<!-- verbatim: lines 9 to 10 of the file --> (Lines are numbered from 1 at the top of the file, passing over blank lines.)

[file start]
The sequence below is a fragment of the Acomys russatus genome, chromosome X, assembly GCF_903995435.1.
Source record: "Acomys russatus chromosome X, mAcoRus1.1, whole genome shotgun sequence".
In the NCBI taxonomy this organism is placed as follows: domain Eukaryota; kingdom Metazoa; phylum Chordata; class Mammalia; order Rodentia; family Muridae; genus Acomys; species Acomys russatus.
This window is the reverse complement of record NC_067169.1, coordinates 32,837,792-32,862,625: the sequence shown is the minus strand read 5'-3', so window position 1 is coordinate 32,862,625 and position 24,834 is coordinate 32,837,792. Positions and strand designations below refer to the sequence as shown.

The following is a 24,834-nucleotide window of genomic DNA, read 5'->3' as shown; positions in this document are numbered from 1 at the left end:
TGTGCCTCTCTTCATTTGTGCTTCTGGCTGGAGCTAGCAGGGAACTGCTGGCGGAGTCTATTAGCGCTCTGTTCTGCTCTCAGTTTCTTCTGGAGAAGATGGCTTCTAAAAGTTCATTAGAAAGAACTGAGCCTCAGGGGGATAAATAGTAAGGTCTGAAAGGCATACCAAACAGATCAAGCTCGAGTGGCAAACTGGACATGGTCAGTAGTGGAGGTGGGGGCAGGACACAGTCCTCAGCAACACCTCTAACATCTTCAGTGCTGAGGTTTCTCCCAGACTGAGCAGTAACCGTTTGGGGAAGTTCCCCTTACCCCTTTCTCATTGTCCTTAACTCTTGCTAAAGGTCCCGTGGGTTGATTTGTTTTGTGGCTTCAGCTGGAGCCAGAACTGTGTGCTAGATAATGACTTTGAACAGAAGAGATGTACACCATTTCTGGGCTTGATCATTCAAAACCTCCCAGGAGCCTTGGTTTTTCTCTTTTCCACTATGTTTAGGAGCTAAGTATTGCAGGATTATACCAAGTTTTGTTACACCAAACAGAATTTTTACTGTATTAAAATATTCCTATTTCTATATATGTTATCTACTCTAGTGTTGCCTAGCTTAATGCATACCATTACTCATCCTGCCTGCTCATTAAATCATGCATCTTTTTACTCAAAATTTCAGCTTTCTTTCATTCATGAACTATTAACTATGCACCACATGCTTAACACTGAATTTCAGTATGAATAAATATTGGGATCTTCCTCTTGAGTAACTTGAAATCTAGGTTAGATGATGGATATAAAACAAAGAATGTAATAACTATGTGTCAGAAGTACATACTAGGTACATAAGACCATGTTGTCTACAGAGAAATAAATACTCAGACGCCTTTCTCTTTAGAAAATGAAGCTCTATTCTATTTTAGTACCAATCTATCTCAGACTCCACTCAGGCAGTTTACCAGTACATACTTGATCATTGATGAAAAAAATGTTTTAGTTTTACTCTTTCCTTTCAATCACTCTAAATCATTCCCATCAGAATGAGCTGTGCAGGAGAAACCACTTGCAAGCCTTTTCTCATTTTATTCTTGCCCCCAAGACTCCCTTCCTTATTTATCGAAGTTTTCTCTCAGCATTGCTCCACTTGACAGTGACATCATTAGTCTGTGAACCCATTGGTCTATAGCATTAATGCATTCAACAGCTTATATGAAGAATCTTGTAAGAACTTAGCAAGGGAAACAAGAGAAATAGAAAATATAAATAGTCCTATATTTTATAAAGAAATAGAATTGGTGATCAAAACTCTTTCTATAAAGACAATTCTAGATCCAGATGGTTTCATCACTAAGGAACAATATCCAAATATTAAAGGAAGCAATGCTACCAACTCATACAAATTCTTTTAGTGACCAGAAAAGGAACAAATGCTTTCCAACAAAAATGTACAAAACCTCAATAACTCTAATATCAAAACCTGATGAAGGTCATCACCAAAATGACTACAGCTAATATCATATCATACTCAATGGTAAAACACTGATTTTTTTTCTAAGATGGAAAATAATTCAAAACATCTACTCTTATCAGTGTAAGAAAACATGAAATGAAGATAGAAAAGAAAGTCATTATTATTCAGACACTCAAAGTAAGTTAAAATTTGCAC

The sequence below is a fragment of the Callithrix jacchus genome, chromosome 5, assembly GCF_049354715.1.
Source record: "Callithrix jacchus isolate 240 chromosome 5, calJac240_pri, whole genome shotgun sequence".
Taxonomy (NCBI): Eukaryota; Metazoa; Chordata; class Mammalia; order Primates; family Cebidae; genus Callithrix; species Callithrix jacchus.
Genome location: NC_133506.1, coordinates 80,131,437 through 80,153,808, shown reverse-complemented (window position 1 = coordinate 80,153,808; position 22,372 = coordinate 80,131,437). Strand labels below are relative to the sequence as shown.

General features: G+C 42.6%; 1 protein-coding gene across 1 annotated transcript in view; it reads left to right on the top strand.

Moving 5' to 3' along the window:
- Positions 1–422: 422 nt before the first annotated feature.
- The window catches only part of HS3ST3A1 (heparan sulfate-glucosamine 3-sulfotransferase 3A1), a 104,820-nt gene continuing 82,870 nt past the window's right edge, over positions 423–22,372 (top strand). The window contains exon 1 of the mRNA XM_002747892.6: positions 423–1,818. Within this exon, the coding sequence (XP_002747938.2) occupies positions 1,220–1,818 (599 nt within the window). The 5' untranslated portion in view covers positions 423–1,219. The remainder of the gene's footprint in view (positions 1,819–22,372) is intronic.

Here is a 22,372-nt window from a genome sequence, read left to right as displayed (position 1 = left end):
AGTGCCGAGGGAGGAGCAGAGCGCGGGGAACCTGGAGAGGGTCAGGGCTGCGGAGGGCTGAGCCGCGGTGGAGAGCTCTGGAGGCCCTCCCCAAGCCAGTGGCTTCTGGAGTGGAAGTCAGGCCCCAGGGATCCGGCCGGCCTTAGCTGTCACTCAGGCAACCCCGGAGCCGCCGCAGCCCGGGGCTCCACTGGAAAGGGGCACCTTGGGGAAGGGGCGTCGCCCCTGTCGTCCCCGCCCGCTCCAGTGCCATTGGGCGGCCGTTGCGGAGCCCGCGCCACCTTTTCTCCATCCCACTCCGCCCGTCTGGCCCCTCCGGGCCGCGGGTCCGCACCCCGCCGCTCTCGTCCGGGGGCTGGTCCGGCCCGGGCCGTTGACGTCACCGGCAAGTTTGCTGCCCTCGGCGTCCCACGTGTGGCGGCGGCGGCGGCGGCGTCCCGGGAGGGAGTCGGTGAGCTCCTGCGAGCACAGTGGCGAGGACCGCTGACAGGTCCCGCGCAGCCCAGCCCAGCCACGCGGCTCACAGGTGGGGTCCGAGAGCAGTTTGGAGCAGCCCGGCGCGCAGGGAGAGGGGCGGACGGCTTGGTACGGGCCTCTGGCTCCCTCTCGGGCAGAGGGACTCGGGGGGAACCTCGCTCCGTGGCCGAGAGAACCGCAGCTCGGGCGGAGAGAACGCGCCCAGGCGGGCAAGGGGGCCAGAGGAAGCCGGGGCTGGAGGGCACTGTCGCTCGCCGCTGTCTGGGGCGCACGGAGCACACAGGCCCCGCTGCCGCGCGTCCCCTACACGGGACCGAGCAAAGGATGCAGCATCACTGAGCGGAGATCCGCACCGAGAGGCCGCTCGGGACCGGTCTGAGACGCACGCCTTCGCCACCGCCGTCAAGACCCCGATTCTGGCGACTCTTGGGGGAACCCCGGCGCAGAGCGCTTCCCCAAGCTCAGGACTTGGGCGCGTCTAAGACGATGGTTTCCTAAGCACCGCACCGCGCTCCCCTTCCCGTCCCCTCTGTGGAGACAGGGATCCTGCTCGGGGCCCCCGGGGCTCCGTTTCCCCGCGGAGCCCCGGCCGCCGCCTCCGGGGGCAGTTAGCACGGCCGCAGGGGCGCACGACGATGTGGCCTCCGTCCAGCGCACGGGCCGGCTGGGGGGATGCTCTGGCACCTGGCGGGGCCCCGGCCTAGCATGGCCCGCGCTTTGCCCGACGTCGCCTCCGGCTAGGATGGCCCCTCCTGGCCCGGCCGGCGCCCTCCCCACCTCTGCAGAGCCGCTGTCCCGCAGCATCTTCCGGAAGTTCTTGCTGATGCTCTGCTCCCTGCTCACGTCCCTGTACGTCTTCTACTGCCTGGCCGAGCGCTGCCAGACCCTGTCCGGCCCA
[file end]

Taxonomy (NCBI): Eukaryota; Metazoa; Chordata; class Mammalia; order Primates; family Cebidae; genus Callithrix; species Callithrix jacchus.
Genome location: NC_133506.1, coordinates 80,131,437 through 80,153,808, shown reverse-complemented (window position 1 = coordinate 80,153,808; position 22,372 = coordinate 80,131,437). Strand labels below are relative to the sequence as shown.